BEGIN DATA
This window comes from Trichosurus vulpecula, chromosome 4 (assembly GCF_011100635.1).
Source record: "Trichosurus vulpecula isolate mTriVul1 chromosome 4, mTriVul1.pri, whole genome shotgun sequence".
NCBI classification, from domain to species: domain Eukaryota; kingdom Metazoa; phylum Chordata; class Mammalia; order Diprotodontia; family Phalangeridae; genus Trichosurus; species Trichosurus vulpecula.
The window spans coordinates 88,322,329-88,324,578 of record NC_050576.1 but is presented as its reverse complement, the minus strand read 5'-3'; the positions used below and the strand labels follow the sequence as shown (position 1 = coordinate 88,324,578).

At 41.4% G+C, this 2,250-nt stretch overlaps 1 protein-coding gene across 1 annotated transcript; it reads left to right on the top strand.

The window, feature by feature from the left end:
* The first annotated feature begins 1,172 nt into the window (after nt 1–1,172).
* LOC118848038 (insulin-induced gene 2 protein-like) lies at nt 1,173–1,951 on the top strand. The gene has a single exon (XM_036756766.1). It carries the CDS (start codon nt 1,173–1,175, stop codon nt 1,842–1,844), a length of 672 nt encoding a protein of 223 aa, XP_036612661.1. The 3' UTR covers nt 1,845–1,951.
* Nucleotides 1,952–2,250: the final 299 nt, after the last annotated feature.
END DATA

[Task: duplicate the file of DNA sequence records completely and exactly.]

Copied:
This window comes from Trichosurus vulpecula, chromosome 4 (assembly GCF_011100635.1).
Source record: "Trichosurus vulpecula isolate mTriVul1 chromosome 4, mTriVul1.pri, whole genome shotgun sequence".
NCBI classification, from domain to species: domain Eukaryota; kingdom Metazoa; phylum Chordata; class Mammalia; order Diprotodontia; family Phalangeridae; genus Trichosurus; species Trichosurus vulpecula.
The window spans coordinates 88,322,329-88,324,578 of record NC_050576.1 but is presented as its reverse complement, the minus strand read 5'-3'; the positions used below and the strand labels follow the sequence as shown (position 1 = coordinate 88,324,578).

At 41.4% G+C, this 2,250-nt stretch overlaps 1 protein-coding gene across 1 annotated transcript; it reads left to right on the top strand.

The window, feature by feature from the left end:
* The first annotated feature begins 1,172 nt into the window (after nt 1–1,172).
* LOC118848038 (insulin-induced gene 2 protein-like) lies at nt 1,173–1,951 on the top strand. The gene has a single exon (XM_036756766.1). It carries the CDS (start codon nt 1,173–1,175, stop codon nt 1,842–1,844), a length of 672 nt encoding a protein of 223 aa, XP_036612661.1. The 3' UTR covers nt 1,845–1,951.
* Nucleotides 1,952–2,250: the final 299 nt, after the last annotated feature.